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Dealing with Redundancy in Australia

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Being made redundant can be an overwhelming and disheartening experience. Be comforted by the fact that you are not the first, nor will you be the last employee to be forced into this unexpected situation. In fact, SEEK revealed that “more than one in four Australians (26%) have had their role made redundant at some point in their working lives.”

Let us help you to move forward with some simple steps you can take to work through this stressful situation. 

Take Time to Reflect and Reach Out for Support

It is important to take some time for yourself before making any decisions. Reflect on why the job ended and how you could have handled the situation differently or what skills and experience will help you in your next role. Taking this time for reflection will help give you clarity on the situation and allow you to make more informed decisions about your future.

Don’t go through the process of dealing with redundancy alone; there are services available that can provide support during this difficult period. Reach out to family and friends for emotional support, as well as professional organisations such as Job Services Australia, who offer advice and assistance when it comes to finding a new job or retraining for another profession. 

Understand Your Rights and Entitlements 

When you are made redundant in Australia, you may be entitled to certain entitlements such as compensation for notice periods, long service leave accrued, and of course redundancy payments. Depending on your contract, you should receive redundancy pay based on your continuous period of service, paid at your base rate for ordinary hours worked. Head over to the Fair Work Ombudsman to get informed about what is legally entitled to you. 

The Australian Government also provides financial assistance through Centrelink. This assistance can take the form of Newstart payments or Parenting Payments, again depending on your circumstances. Additionally, many employers will offer additional financial support such as relocation assistance or job search training courses. Don’t be afraid to discuss these options directly with your employer. It is important to explore all of the options available to you so that you can make an informed decision.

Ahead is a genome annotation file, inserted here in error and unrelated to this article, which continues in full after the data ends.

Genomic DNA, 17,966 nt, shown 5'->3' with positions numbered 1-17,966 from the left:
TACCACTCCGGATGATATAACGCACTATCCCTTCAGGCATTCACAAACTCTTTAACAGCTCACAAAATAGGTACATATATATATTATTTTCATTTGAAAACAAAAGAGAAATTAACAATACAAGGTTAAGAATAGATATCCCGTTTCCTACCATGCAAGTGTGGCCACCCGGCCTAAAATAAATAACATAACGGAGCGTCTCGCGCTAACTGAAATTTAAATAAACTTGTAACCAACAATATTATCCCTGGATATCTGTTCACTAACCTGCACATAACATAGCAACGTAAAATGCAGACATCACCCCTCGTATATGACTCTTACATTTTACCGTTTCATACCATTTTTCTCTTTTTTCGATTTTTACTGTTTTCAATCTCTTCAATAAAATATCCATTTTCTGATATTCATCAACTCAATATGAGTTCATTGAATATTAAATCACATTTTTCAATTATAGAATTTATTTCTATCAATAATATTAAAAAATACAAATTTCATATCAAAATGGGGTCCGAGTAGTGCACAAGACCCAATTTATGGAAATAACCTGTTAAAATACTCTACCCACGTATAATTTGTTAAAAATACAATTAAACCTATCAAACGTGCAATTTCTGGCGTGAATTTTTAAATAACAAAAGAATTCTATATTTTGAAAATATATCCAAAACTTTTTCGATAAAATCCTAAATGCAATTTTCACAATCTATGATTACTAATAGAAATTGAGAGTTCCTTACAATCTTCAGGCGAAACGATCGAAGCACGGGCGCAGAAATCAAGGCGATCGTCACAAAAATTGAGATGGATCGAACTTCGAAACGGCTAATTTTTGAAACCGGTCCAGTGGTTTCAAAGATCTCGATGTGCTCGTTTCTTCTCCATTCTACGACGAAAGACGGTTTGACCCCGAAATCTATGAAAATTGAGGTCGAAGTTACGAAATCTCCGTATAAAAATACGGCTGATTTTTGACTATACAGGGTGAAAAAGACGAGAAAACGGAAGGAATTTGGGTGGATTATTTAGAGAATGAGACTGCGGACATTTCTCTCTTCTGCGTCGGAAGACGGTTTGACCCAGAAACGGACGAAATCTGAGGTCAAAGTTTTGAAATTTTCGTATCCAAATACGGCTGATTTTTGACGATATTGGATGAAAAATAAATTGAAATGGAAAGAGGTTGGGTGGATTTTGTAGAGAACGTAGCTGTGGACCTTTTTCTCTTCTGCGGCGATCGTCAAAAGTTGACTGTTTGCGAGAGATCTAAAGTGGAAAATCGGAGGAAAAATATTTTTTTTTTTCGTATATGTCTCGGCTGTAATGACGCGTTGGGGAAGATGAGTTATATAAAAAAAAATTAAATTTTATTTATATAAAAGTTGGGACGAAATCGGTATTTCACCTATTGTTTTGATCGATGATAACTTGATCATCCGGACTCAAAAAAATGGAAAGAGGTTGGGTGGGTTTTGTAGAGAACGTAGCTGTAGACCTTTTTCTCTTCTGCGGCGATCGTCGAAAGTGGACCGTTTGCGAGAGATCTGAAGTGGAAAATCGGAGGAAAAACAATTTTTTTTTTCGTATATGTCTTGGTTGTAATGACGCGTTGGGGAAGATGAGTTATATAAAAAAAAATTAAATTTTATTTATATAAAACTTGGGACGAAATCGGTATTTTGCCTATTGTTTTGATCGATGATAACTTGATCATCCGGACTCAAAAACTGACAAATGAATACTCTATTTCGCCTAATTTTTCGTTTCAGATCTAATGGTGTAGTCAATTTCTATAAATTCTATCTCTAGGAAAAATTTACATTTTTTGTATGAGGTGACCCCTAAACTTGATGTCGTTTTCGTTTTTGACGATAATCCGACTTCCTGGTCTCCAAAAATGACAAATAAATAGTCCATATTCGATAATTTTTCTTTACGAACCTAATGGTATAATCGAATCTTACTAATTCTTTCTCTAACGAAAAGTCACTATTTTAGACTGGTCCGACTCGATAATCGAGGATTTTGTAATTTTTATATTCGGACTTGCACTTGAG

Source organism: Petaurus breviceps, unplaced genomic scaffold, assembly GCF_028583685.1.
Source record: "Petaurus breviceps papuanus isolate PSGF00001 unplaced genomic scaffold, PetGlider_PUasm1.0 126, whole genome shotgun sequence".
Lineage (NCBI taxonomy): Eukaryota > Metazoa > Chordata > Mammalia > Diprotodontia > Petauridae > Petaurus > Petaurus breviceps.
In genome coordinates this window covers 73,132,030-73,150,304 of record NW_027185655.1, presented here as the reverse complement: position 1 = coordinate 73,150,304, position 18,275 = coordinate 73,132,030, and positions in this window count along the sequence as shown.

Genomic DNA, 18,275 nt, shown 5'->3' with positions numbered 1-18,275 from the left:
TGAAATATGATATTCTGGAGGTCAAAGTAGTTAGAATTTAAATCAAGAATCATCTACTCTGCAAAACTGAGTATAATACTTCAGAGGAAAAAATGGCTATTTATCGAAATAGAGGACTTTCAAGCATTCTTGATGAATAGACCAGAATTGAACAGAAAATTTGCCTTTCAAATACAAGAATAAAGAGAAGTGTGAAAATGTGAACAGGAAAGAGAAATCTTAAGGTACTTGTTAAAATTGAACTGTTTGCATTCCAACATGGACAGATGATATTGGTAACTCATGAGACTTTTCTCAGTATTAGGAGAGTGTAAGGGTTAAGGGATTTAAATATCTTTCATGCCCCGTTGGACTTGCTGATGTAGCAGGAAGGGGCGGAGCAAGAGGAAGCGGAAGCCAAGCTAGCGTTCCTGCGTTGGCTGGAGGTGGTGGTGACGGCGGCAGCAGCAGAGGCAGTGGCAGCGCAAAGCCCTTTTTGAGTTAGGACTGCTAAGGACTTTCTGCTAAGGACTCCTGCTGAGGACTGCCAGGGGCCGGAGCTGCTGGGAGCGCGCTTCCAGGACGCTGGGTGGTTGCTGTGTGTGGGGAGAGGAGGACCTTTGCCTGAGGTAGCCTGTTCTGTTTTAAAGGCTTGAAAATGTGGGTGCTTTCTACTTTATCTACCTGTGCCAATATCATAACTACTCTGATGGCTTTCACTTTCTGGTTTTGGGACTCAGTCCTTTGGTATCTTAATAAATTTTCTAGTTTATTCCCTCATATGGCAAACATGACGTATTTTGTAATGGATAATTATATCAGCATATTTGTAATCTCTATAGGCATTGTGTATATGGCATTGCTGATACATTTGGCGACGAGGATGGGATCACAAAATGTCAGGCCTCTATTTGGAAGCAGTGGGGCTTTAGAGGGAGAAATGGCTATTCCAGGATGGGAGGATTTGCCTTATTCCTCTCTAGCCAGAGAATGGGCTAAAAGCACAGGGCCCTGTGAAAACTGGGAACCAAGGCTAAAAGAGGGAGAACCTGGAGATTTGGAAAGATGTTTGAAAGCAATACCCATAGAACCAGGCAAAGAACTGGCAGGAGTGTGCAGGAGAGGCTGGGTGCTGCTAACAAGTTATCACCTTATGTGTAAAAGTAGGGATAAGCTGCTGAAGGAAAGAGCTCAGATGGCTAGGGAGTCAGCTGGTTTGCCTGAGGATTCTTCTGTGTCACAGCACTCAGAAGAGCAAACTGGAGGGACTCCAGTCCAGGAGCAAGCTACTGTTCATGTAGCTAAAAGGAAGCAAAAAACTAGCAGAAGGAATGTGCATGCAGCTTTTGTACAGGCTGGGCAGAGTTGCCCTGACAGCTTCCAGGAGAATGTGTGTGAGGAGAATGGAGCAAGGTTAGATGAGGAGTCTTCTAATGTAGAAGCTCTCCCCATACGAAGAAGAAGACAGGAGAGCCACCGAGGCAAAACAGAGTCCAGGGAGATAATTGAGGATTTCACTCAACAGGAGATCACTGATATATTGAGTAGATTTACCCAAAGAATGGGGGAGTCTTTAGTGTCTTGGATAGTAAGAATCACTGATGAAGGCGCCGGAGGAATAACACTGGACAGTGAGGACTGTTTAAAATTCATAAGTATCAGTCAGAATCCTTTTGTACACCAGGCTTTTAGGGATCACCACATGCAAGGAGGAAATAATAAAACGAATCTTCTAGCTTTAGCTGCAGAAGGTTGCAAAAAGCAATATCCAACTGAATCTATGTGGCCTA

It may also be a good idea to seek professional advice from an employment lawyer or financial advisor when dealing with any kind of legal or financial concerns. They will be able to provide advice tailored to your specific situation, and help ensure that you are making the right decisions for your individual circumstances. 

Look into Education Opportunities

Making yourself more employable by upskilling or retraining can be a great way of getting back into the workforce after being made redundant. There are many options available for people looking to improve their skillset – from short courses at local TAFE colleges, through to studying full-time at university. If finances are a concern, there are also various grants available which can assist with fees or living costs while studying.

Take Advantage Of Opportunities

It can be easy to become overwhelmed by the thought of not having a job, but taking advantage of opportunities offered by retraining programs or volunteering initiatives can help make this transition period smoother. Not only will these activities help keep your skills sharp, they may also lead to potential employment opportunities in the future. Additionally, networking events are a great way to meet people who may have contacts in industries that interest you or even potential employers who may be looking for someone just like you!

Get in Touch with Specialist Recruiters

Apart from updating your resume and LinkedIn profile, reach out to a specialist recruiter which has a real focus in your field of employment. This is where FutureYou can help having 20 recruiters (most with over 10 years experience in their field). Specialist agencies will have Consultants for every area of employment (from IT, to Supply Chain to Finance). Future You will also often have confidential vacancies, ones which are only available if you are known to them. Apart from being able to provide opportunities for new roles, recruiters are skilled in being able to review resumes and guide you through navigating tough interview questions which may come up in relation to your redundancy. Remember, you should never feel embarrassed or ashamed of your redundancy - often they are made as part of broader business decisions, not your personal or professional skills. 

Being made redundant can be an intimidating experience but it doesn't have to be a negative one! With the right information and support from the Australian Government and employers alike, those who have been made redundant can take control of their future once again. SEEK found that 60% of Australians made redundant found another job within two months! With a bit of determination and hard work, those who are facing redundancy will soon find themselves back in the workforce with greater knowledge about navigating life after redundancy than ever before!